Hypothesis 1: Omar Abdulaziz’s Phone was Infected
Based on the findings outlined in the report, we assessed that Omar Abdulaziz is the NSO victim identified during our DNS cache probing. This conclusion is based on several pieces of strong evidence.
Identification of a Pegasus Infection SMS on Abdulaziz’s iPhone
We know that Abduldziz was targeted with NSO Pegasus because he was sent an SMS message containing a Pegasus exploit link (Figure 4). We found that the SMS had been viewed by Abdulaziz and that he believed that the message was related to his online order from Amazon, suggesting he may have clicked on the link. Based on prior research we know that clicking a Pegasus exploit link is sufficient for infecting a device with the spyware.
Matching a Known Pegasus Infection’s Pattern of Life to Abdulaziz’s Movements
Our DNS cache probing yielded a distinct pattern of life associated with the Quebec infection: on two occasions, it moved between Vidéotron, a consumer ISP, and RISQ, a university ISP, during the evenings and outside of the academic year. The pattern matched Abdulaziz’s movements between his home, where he uses a Vidéotron connection, and the the university network (RISQ) where he performed his regular evening activity.
Abdulaziz is a Known Target of the Saudi Government
Abdulaziz has been a target of great interest to the Saudi government for several years. The government used a number of techniques in an attempt to discourage him from further advocacy, including revoking his scholarship in 2013 and apparently threatening his family and arresting his friends and brothers in 2018.
Hypothesis 2: Another Individual’s Phone was Infected
It is possible that the Pegasus exploit link sent to Abdulaziz did not lead to his phone being infected. We are unable to prove that he clicked on the link and similarly lack forensic data from his iPhone that would prove an infection. However, were Abdulaziz’s iPhone not infected, another victim would need to exist that meets the criteria in Table 1.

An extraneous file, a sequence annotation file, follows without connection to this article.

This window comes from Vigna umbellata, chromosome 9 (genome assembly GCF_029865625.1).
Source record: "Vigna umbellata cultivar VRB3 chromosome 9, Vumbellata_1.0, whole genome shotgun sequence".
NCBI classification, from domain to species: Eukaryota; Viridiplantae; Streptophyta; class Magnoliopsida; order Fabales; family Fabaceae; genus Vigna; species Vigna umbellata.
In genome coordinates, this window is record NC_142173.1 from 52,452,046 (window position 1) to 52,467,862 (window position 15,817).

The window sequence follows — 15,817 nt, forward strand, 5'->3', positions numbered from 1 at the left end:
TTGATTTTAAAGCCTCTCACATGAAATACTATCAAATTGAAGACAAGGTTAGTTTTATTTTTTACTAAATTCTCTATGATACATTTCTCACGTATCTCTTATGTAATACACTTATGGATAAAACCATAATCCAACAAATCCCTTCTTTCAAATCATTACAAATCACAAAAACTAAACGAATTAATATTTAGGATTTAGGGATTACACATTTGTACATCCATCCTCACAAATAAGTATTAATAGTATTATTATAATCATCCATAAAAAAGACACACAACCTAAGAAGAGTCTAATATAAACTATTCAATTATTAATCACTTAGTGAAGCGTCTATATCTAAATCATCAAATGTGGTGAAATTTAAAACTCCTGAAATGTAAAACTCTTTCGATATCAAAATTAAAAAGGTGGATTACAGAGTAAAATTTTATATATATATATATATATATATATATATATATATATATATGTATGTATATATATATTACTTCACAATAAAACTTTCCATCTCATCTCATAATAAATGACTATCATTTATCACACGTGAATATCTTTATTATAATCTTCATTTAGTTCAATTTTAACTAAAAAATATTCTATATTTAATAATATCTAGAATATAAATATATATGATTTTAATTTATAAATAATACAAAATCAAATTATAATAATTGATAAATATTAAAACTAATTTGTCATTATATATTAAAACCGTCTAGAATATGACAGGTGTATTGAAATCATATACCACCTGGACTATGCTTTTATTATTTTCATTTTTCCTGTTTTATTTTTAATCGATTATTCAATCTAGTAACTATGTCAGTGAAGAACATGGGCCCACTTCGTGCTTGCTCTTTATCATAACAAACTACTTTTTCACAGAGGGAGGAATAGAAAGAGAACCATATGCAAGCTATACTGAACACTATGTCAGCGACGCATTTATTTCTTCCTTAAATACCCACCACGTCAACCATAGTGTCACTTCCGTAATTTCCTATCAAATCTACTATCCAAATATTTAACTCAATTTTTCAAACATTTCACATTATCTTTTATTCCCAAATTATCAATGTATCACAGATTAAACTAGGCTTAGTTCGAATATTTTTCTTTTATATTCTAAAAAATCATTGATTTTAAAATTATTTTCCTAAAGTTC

|Pattern of life||During the period we were probing, the victim must have been located in Quebec, residing in a location serviced by Vidéotron. The victim must have been located approximately 20 minutes from a location serviced by the RISQ academic network where they connected during two evenings outside of the academic year, at the same times as Abdulaziz.|
|Of interest to Saudi Arabia||As Pegasus is expensive, and licensed by the number of concurrent infections, the victim must be of sufficient interest to the KINGDOM operator to warrant use of a Pegasus license.|
Table 1: Quebec Victim Criteria
We are unaware of any individual besides Abdulaziz who fits both of these evidentiary criteria. In addition, no scheduling information provided by Abdulaziz fails to fit the pattern of life of the Pegasus infection.
Conclusion: Hypothesis 1 is the Most Plausible Explanation
Our prior work demonstrated that there is an infection with Pegasus in Quebec and that this infection phoned home on specific dates and times from specific networks. This finding, combined with the evidence that Abdulaziz was targeted with Pegasus and his obvious interest to the Saudi government, leads us to conclude with high confidence that the most plausible explanation for our findings is that Omar Abdulaziz is indeed the Pegasus victim that we identified using DNS cache probing.
5. Saudi Arabian Context: Human Rights in Turmoil
Saudi politics have been highly contentious since the death of King Abdullah in 2015. In an unusual move in June 2017, Saudi King Salman deposed his nephew Mohammed bin Nayef and appointed his son Mohammed bin Salman (known as “MbS”) Crown Prince and heir apparent. Since taking power, MbS has engaged in an ambitious series of reforms accompanied by an aggressive crackdown against dissent, targeting both Saudi civil society and royalty alike.